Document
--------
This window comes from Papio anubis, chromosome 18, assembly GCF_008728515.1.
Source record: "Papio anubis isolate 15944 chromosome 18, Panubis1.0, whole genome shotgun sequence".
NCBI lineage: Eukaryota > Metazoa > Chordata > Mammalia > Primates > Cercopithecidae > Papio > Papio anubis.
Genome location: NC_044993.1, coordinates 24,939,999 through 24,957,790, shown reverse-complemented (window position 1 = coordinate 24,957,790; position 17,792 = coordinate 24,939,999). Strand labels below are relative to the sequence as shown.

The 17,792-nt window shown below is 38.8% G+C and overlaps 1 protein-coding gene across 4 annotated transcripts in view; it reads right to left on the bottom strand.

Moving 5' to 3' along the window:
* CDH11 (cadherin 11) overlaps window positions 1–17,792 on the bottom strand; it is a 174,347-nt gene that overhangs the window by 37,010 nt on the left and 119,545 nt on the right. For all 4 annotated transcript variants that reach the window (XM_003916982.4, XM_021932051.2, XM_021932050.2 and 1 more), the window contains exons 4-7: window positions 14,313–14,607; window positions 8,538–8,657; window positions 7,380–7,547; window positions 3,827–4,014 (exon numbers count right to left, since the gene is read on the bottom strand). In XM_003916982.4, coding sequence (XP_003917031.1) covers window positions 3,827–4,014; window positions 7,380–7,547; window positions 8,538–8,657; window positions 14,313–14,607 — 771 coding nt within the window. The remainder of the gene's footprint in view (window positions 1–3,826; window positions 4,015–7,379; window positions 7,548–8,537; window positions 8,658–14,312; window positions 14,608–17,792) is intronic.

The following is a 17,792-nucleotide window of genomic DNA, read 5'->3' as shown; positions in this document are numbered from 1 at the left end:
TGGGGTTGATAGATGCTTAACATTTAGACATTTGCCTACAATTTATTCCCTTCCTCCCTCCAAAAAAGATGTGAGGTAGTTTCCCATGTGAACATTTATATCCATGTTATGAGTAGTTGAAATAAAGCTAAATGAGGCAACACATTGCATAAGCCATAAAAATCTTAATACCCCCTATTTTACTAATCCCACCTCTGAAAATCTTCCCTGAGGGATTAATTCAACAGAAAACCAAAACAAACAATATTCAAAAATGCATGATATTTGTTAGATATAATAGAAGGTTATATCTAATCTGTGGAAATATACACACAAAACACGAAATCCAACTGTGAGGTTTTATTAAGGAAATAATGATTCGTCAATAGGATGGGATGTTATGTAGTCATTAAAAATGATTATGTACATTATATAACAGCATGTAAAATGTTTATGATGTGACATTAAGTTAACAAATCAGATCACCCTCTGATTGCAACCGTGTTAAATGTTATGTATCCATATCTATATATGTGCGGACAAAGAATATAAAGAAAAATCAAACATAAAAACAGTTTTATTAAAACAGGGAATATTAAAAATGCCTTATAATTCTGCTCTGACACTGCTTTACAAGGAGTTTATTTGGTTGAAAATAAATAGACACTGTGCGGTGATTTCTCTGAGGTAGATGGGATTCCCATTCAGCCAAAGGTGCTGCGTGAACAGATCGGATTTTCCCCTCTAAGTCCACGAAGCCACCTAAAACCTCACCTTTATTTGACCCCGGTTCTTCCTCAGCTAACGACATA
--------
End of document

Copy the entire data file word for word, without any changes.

This window comes from Papio anubis, chromosome 18, assembly GCF_008728515.1.
Source record: "Papio anubis isolate 15944 chromosome 18, Panubis1.0, whole genome shotgun sequence".
NCBI lineage: Eukaryota > Metazoa > Chordata > Mammalia > Primates > Cercopithecidae > Papio > Papio anubis.
Genome location: NC_044993.1, coordinates 24,939,999 through 24,957,790, shown reverse-complemented (window position 1 = coordinate 24,957,790; position 17,792 = coordinate 24,939,999). Strand labels below are relative to the sequence as shown.

The 17,792-nt window shown below is 38.8% G+C and overlaps 1 protein-coding gene across 4 annotated transcripts in view; it reads right to left on the bottom strand.

Moving 5' to 3' along the window:
* CDH11 (cadherin 11) overlaps window positions 1–17,792 on the bottom strand; it is a 174,347-nt gene that overhangs the window by 37,010 nt on the left and 119,545 nt on the right. For all 4 annotated transcript variants that reach the window (XM_003916982.4, XM_021932051.2, XM_021932050.2 and 1 more), the window contains exons 4-7: window positions 14,313–14,607; window positions 8,538–8,657; window positions 7,380–7,547; window positions 3,827–4,014 (exon numbers count right to left, since the gene is read on the bottom strand). In XM_003916982.4, coding sequence (XP_003917031.1) covers window positions 3,827–4,014; window positions 7,380–7,547; window positions 8,538–8,657; window positions 14,313–14,607 — 771 coding nt within the window. The remainder of the gene's footprint in view (window positions 1–3,826; window positions 4,015–7,379; window positions 7,548–8,537; window positions 8,658–14,312; window positions 14,608–17,792) is intronic.

The following is a 17,792-nucleotide window of genomic DNA, read 5'->3' as shown; positions in this document are numbered from 1 at the left end:
TGGGGTTGATAGATGCTTAACATTTAGACATTTGCCTACAATTTATTCCCTTCCTCCCTCCAAAAAAGATGTGAGGTAGTTTCCCATGTGAACATTTATATCCATGTTATGAGTAGTTGAAATAAAGCTAAATGAGGCAACACATTGCATAAGCCATAAAAATCTTAATACCCCCTATTTTACTAATCCCACCTCTGAAAATCTTCCCTGAGGGATTAATTCAACAGAAAACCAAAACAAACAATATTCAAAAATGCATGATATTTGTTAGATATAATAGAAGGTTATATCTAATCTGTGGAAATATACACACAAAACACGAAATCCAACTGTGAGGTTTTATTAAGGAAATAATGATTCGTCAATAGGATGGGATGTTATGTAGTCATTAAAAATGATTATGTACATTATATAACAGCATGTAAAATGTTTATGATGTGACATTAAGTTAACAAATCAGATCACCCTCTGATTGCAACCGTGTTAAATGTTATGTATCCATATCTATATATGTGCGGACAAAGAATATAAAGAAAAATCAAACATAAAAACAGTTTTATTAAAACAGGGAATATTAAAAATGCCTTATAATTCTGCTCTGACACTGCTTTACAAGGAGTTTATTTGGTTGAAAATAAATAGACACTGTGCGGTGATTTCTCTGAGGTAGATGGGATTCCCATTCAGCCAAAGGTGCTGCGTGAACAGATCGGATTTTCCCCTCTAAGTCCACGAAGCCACCTAAAACCTCACCTTTATTTGACCCCGGTTCTTCCTCAGCTAACGACATA